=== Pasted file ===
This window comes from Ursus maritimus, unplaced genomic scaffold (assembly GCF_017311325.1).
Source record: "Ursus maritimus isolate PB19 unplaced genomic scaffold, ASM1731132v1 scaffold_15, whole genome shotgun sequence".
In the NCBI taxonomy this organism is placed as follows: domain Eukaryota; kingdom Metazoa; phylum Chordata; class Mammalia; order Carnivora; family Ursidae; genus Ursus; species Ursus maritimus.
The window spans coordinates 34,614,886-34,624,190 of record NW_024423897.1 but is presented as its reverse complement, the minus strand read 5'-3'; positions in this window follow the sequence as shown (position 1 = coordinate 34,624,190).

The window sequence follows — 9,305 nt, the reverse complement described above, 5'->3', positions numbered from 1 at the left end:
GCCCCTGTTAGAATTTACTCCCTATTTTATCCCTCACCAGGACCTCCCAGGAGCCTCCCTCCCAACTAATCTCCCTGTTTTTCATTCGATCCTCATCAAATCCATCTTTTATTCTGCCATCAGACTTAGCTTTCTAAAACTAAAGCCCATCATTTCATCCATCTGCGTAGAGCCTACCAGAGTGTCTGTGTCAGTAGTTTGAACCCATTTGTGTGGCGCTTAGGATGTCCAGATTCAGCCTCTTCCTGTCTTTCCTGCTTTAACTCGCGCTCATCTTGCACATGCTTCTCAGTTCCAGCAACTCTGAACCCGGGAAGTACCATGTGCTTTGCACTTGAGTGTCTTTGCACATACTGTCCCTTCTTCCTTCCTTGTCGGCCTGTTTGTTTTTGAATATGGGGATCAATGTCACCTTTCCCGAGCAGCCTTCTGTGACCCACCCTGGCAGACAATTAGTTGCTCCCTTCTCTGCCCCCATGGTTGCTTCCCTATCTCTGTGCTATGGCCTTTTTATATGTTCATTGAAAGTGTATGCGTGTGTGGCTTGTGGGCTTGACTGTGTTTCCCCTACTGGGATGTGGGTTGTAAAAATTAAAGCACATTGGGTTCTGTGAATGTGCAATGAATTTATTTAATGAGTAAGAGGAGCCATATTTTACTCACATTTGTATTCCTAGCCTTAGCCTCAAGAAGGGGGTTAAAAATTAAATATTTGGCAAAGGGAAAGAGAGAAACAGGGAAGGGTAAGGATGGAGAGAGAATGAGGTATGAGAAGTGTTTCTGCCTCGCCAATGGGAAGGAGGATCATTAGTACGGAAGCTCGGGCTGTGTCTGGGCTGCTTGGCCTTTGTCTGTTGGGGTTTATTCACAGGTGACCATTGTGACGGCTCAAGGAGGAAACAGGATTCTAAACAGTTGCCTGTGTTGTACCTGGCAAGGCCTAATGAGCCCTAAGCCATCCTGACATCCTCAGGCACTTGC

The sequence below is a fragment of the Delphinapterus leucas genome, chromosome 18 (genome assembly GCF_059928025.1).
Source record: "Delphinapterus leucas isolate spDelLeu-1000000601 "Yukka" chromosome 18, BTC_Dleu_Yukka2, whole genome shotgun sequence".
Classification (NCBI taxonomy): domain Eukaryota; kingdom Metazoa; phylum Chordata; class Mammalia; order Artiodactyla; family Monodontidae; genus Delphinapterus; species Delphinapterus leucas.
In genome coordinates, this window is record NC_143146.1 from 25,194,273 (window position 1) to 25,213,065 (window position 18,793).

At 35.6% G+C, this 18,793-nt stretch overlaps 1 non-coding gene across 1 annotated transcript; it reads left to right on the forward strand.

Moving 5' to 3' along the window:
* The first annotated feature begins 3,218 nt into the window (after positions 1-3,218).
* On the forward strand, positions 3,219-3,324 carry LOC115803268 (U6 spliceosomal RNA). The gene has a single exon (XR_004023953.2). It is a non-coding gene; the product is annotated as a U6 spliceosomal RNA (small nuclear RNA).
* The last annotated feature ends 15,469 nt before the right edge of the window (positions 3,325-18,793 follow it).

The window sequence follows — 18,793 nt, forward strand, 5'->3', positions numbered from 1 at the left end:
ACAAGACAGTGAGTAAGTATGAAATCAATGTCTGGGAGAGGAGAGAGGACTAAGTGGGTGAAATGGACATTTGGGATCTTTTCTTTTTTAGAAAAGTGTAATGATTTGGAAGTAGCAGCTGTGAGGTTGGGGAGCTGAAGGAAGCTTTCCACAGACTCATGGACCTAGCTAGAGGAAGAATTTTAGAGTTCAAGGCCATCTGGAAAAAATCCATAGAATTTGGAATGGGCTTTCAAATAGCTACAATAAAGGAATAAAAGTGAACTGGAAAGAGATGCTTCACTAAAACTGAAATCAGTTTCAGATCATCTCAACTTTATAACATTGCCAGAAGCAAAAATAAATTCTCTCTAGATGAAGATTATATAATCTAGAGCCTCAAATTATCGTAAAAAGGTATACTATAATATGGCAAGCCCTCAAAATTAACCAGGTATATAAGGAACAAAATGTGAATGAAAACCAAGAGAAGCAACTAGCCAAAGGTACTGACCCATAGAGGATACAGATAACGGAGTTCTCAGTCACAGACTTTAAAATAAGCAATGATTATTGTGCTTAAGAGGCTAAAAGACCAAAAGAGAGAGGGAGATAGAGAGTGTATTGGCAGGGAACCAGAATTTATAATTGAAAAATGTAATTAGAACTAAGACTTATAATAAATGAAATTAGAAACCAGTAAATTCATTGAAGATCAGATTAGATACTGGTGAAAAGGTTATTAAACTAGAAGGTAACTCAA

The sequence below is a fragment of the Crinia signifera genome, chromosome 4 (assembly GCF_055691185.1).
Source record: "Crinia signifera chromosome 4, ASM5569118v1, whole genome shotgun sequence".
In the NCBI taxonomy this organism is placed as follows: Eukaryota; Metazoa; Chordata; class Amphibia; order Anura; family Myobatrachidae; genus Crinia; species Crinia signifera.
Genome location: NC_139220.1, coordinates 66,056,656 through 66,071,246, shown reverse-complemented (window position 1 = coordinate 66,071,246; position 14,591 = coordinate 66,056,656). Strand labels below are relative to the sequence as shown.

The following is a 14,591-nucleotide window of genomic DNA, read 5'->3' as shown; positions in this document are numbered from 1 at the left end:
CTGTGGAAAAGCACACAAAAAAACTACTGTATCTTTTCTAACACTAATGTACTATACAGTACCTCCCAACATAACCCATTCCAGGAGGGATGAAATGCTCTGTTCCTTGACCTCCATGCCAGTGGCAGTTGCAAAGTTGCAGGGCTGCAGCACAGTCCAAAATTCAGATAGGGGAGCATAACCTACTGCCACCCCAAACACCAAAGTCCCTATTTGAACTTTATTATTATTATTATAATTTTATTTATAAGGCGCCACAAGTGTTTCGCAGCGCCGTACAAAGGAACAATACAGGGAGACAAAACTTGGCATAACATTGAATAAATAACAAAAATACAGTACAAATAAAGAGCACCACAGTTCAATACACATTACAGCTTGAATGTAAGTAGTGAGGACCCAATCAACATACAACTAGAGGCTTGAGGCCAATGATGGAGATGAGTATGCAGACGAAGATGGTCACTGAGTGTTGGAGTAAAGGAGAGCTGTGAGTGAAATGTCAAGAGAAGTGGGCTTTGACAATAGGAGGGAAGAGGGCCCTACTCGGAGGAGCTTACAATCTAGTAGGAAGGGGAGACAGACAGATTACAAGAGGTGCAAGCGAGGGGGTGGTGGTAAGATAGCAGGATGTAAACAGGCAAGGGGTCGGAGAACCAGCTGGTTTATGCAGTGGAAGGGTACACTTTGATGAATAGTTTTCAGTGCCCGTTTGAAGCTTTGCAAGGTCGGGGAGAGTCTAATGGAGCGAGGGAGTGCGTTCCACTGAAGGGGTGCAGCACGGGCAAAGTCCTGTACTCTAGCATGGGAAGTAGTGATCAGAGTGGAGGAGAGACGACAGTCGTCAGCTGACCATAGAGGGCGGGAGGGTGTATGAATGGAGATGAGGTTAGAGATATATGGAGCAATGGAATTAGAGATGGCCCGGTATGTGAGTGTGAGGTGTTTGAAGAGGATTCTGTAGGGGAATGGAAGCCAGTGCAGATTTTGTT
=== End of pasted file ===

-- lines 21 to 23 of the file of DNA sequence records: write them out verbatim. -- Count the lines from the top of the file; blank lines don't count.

Genome location: NC_139220.1, coordinates 66,056,656 through 66,071,246, shown reverse-complemented (window position 1 = coordinate 66,071,246; position 14,591 = coordinate 66,056,656). Strand labels below are relative to the sequence as shown.

The following is a 14,591-nucleotide window of genomic DNA, read 5'->3' as shown; positions in this document are numbered from 1 at the left end:
CTGTGGAAAAGCACACAAAAAAACTACTGTATCTTTTCTAACACTAATGTACTATACAGTACCTCCCAACATAACCCATTCCAGGAGGGATGAAATGCTCTGTTCCTTGACCTCCATGCCAGTGGCAGTTGCAAAGTTGCAGGGCTGCAGCACAGTCCAAAATTCAGATAGGGGAGCATAACCTACTGCCACCCCAAACACCAAAGTCCCTATTTGAACTTTATTATTATTATTATAATTTTATTTATAAGGCGCCACAAGTGTTTCGCAGCGCCGTACAAAGGAACAATACAGGGAGACAAAACTTGGCATAACATTGAATAAATAACAAAAATACAGTACAAATAAAGAGCACCACAGTTCAATACACATTACAGCTTGAATGTAAGTAGTGAGGACCCAATCAACATACAACTAGAGGCTTGAGGCCAATGATGGAGATGAGTATGCAGACGAAGATGGTCACTGAGTGTTGGAGTAAAGGAGAGCTGTGAGTGAAATGTCAAGAGAAGTGGGCTTTGACAATAGGAGGGAAGAGGGCCCTACTCGGAGGAGCTTACAATCTAGTAGGAAGGGGAGACAGACAGATTACAAGAGGTGCAAGCGAGGGGGTGGTGGTAAGATAGCAGGATGTAAACAGGCAAGGGGTCGGAGAACCAGCTGGTTTATGCAGTGGAAGGGTACACTTTGATGAATAGTTTTCAGTGCCCGTTTGAAGCTTTGCAAGGTCGGGGAGAGTCTAATGGAGCGAGGGAGTGCGTTCCACTGAAGGGGTGCAGCACGGGCAAAGTCCTGTACTCTAGCATGGGAAGTAGTGATCAGAGTGGAGGAGAGACGACAGTCGTCAGCTGACCATAGAGGGCGGGAGGGTGTATGAATGGAGATGAGGTTAGAGATATATGGAGCAATGGAATTAGAGATGGCCCGGTATGTGAGTGTGAGGTGTTTGAAGAGGATTCTGTAGGGGAATGGAAGCCAGTGCAGATTTTGTT